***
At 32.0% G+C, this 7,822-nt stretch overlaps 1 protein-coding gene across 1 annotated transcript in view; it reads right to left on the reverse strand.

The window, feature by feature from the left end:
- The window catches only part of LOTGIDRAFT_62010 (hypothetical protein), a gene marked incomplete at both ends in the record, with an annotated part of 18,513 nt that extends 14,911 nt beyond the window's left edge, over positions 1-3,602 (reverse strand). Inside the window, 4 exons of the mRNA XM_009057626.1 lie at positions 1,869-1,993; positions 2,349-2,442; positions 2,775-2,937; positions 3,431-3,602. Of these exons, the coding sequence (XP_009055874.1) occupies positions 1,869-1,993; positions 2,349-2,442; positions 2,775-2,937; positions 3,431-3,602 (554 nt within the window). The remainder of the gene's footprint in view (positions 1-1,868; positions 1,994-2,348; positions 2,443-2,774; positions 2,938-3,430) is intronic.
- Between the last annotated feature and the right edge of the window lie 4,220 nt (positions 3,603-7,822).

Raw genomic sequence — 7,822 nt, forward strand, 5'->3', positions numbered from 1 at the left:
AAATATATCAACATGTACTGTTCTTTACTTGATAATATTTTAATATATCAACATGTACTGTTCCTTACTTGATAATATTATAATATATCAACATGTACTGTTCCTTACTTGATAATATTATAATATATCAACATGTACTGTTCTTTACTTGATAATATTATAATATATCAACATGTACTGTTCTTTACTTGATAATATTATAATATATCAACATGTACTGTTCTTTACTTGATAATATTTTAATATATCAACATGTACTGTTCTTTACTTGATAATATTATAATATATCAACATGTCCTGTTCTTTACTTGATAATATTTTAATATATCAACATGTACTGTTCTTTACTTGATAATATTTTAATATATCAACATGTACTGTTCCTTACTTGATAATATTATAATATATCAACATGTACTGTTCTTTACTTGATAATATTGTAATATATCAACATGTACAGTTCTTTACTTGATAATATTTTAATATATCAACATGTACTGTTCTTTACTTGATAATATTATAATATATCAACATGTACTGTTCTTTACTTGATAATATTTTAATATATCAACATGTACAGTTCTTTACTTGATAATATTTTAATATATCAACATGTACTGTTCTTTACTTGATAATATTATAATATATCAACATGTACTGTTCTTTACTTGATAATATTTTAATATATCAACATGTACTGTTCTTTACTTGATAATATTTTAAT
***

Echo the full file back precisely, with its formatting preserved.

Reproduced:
At 32.0% G+C, this 7,822-nt stretch overlaps 1 protein-coding gene across 1 annotated transcript in view; it reads right to left on the reverse strand.

The window, feature by feature from the left end:
- The window catches only part of LOTGIDRAFT_62010 (hypothetical protein), a gene marked incomplete at both ends in the record, with an annotated part of 18,513 nt that extends 14,911 nt beyond the window's left edge, over positions 1-3,602 (reverse strand). Inside the window, 4 exons of the mRNA XM_009057626.1 lie at positions 1,869-1,993; positions 2,349-2,442; positions 2,775-2,937; positions 3,431-3,602. Of these exons, the coding sequence (XP_009055874.1) occupies positions 1,869-1,993; positions 2,349-2,442; positions 2,775-2,937; positions 3,431-3,602 (554 nt within the window). The remainder of the gene's footprint in view (positions 1-1,868; positions 1,994-2,348; positions 2,443-2,774; positions 2,938-3,430) is intronic.
- Between the last annotated feature and the right edge of the window lie 4,220 nt (positions 3,603-7,822).

Raw genomic sequence — 7,822 nt, forward strand, 5'->3', positions numbered from 1 at the left:
AAATATATCAACATGTACTGTTCTTTACTTGATAATATTTTAATATATCAACATGTACTGTTCCTTACTTGATAATATTATAATATATCAACATGTACTGTTCCTTACTTGATAATATTATAATATATCAACATGTACTGTTCTTTACTTGATAATATTATAATATATCAACATGTACTGTTCTTTACTTGATAATATTATAATATATCAACATGTACTGTTCTTTACTTGATAATATTTTAATATATCAACATGTACTGTTCTTTACTTGATAATATTATAATATATCAACATGTCCTGTTCTTTACTTGATAATATTTTAATATATCAACATGTACTGTTCTTTACTTGATAATATTTTAATATATCAACATGTACTGTTCCTTACTTGATAATATTATAATATATCAACATGTACTGTTCTTTACTTGATAATATTGTAATATATCAACATGTACAGTTCTTTACTTGATAATATTTTAATATATCAACATGTACTGTTCTTTACTTGATAATATTATAATATATCAACATGTACTGTTCTTTACTTGATAATATTTTAATATATCAACATGTACAGTTCTTTACTTGATAATATTTTAATATATCAACATGTACTGTTCTTTACTTGATAATATTATAATATATCAACATGTACTGTTCTTTACTTGATAATATTTTAATATATCAACATGTACTGTTCTTTACTTGATAATATTTTAAT